adding SNESSetLinearSolve()

Barry Smith bsmith at
Thu Nov 1 16:04:30 CDT 2007

On Nov 1, 2007, at 10:16 AM, Matthew Knepley wrote:

> Actually, making the regularization parameter independent for each
> process is much more efficient. Gene Golub had a poster on this at
> the last SIAM CS&E meeting.
>   Matt
> On Nov 1, 2007 9:24 AM, Lisandro Dalcin <dalcinl at> wrote:
>> On 10/31/07, Barry Smith <bsmith at> wrote:
>>>  Lisandro,
>>>   A followup to our previous discussion. It sounds to me like you
>>> are "actually" solving an n+1 unknown nonlinear problem where the
>>> "special" unknown is kept secret from SNES and managed somehow by  
>>> the
>>> application code?
>> That's exactly the case. Furthermore, this 'special' unknown in  
>> just a
>> regularization parameter who tends to zero as the nonlinear solution
>> is reached. Unfortunatelly, this unknow is coupled with all other
>> degree of freedom, thus generating a full dense row and a dense  
>> column
>> in the Jacobian matrix. But fortunatelly, the special unknown is just
>> a single scalar, thus computing the schur complement is feasible, but
>> requires two linear solves with the other 'sparse' block of the
>> Jacobian.

    The point is that your ComputeJacobian routine would NEVER compute  
this Jacobian
with the final row/column that are dense. You would use a shell matrix  
for the full beast and
in side it store the n by n sparse beast in the usual manner, the  
shell PC would then
use the two parts of the shell matrix to do its thing with the two  

    I admit I do not have a handle on what it means to move the  
Eisenstat-Walker test
inside the outer-most KSP to the two inner linear solves. Either  
theoretically or
practically in code.

>>>  You can guess how I feel about this :-).
>> Yes, of course. I agree that PETSc API must be consistent and clean.
>> But I also feel that some time I need more features. Please  
>> remember I
>> use PETSc exclusively from Python. And then is so easy to manage
>> complicated application setups. But at some point I need more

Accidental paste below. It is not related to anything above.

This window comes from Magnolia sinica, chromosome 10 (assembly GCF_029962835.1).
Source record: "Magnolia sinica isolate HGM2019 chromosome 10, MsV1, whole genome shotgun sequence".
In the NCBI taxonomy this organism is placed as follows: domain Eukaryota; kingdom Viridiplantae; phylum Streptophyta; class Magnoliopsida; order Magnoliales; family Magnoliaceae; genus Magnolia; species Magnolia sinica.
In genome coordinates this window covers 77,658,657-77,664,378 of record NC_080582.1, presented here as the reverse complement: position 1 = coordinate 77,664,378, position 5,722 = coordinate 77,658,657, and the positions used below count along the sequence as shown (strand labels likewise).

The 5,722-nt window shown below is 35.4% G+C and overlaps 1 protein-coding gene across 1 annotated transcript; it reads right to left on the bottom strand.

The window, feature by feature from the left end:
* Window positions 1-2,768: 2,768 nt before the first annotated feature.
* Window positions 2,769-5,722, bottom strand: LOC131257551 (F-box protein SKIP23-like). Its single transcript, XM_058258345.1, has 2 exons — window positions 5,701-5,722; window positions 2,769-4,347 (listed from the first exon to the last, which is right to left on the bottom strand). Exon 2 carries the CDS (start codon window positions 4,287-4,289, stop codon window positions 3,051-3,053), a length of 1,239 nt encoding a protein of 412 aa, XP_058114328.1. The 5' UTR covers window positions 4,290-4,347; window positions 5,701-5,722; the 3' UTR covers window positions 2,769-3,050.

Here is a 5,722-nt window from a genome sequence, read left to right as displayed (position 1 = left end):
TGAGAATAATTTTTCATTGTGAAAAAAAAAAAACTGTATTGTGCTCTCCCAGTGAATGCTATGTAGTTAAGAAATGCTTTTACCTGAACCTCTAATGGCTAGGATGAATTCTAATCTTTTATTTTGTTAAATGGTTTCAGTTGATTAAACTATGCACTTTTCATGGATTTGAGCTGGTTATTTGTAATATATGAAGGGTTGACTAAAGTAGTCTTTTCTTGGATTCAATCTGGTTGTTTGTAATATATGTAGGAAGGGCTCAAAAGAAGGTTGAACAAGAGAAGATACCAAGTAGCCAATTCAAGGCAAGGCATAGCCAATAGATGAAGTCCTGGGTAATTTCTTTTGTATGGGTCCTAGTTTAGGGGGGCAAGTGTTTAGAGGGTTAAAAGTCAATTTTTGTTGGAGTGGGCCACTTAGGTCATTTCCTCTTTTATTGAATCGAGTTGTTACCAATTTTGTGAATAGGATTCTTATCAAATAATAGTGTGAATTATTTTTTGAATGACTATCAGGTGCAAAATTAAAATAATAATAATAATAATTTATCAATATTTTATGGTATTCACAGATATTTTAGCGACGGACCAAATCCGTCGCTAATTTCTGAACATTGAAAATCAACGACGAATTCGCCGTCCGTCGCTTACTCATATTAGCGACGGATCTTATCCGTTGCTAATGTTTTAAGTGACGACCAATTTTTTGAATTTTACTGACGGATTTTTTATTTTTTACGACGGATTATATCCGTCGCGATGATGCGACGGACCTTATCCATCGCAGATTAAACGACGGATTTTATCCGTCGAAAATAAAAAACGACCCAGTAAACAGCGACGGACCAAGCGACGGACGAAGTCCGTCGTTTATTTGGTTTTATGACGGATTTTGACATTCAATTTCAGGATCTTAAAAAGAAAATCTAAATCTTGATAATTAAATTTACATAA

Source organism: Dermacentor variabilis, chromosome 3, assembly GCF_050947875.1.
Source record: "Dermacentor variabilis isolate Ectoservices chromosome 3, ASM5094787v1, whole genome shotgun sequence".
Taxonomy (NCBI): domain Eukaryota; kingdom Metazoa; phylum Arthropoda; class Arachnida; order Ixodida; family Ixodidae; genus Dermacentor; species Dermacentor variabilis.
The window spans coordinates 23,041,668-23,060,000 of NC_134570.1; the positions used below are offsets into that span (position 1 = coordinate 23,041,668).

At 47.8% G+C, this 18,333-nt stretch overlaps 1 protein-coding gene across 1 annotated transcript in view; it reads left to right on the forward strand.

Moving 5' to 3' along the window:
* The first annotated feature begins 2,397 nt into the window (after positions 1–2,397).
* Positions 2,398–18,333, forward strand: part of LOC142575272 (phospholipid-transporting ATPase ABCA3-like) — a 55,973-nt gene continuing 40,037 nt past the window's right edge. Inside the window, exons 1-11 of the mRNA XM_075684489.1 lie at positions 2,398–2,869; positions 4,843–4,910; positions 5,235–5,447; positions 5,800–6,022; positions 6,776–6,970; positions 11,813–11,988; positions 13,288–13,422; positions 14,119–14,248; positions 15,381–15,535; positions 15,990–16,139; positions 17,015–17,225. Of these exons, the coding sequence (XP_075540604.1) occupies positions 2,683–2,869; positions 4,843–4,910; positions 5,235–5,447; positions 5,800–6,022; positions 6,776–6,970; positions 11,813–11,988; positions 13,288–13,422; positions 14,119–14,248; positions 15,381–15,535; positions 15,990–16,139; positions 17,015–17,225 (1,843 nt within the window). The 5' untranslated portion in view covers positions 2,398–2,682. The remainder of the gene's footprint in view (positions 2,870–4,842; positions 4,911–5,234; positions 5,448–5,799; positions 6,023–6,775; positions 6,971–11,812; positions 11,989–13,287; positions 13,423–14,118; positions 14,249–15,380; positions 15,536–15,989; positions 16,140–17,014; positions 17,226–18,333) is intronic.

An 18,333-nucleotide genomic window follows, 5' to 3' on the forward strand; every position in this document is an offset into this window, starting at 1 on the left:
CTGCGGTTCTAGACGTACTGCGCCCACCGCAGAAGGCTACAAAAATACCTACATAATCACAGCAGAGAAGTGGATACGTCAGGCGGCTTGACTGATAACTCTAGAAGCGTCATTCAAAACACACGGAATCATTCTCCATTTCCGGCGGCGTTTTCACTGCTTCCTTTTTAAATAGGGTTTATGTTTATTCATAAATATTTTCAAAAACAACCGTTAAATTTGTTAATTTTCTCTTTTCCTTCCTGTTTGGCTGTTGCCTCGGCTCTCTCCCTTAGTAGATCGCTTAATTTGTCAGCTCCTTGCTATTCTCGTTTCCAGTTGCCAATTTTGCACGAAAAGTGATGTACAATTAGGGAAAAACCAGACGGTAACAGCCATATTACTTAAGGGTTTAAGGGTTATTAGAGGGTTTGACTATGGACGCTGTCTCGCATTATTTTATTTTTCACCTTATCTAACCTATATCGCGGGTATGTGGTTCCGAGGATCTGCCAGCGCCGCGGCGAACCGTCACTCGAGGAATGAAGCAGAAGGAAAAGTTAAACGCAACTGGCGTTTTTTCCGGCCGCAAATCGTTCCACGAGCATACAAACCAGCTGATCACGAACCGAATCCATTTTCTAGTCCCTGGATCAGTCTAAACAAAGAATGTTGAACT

>> low-level support from PETSc to make it working.
>> For example, I would love to have SNESSetPresolve/SNESSetPostSolve  
>> and
>> SNESSetPreStep/SNESSetPostStep, and perhaps a
>> SNESSetPreLinearSolve/SNESSetPostLinearSolve. Of course, this make  
>> the
>> API grow with features that are not frecuently needed.

   I'd like to understand why they are ever needed and if they can be  
with current constructs?


>>> PETSc/SNES is suppose
>>> to be good enough to allow you to feed it the ENTIRE nonlinear  
>>> problem
>>> in a way that would allow as efficient solution as if you "handled  
>>> the
>>> special unknown" specially.
>> Even for my particular case? Can I pass-over the issue with the full
>> denses rows and columns?
>>> In particular for this problem the intended
>>> solution is to use the PETSc DMComposite object via  
>>> DMCompositeCreate()
>>>  You may want to look at this construct to see if it is suitable
>>> for your friends needs. And what we need to add (note that though  
>>> DMComposite
>>> can be used with DMMG it does not have to be, it can be used  
>>> directly
>>> with a SNES also.
>> I'll definitely take a loop ASAP.
>> Regards,
>> --
>> Lisandro Dalcín
>> ---------------
>> Centro Internacional de Métodos Computacionales en Ingeniería (CIMEC)
>> Instituto de Desarrollo Tecnológico para la Industria Química (INTEC)
>> Consejo Nacional de Investigaciones Científicas y Técnicas (CONICET)
>> PTLC - Güemes 3450, (3000) Santa Fe, Argentina
>> Tel/Fax: +54-(0)342-451.1594
> -- 
> What most experimenters take for granted before they begin their
> experiments is infinitely more interesting than any results to which
> their experiments lead.
> -- Norbert Wiener

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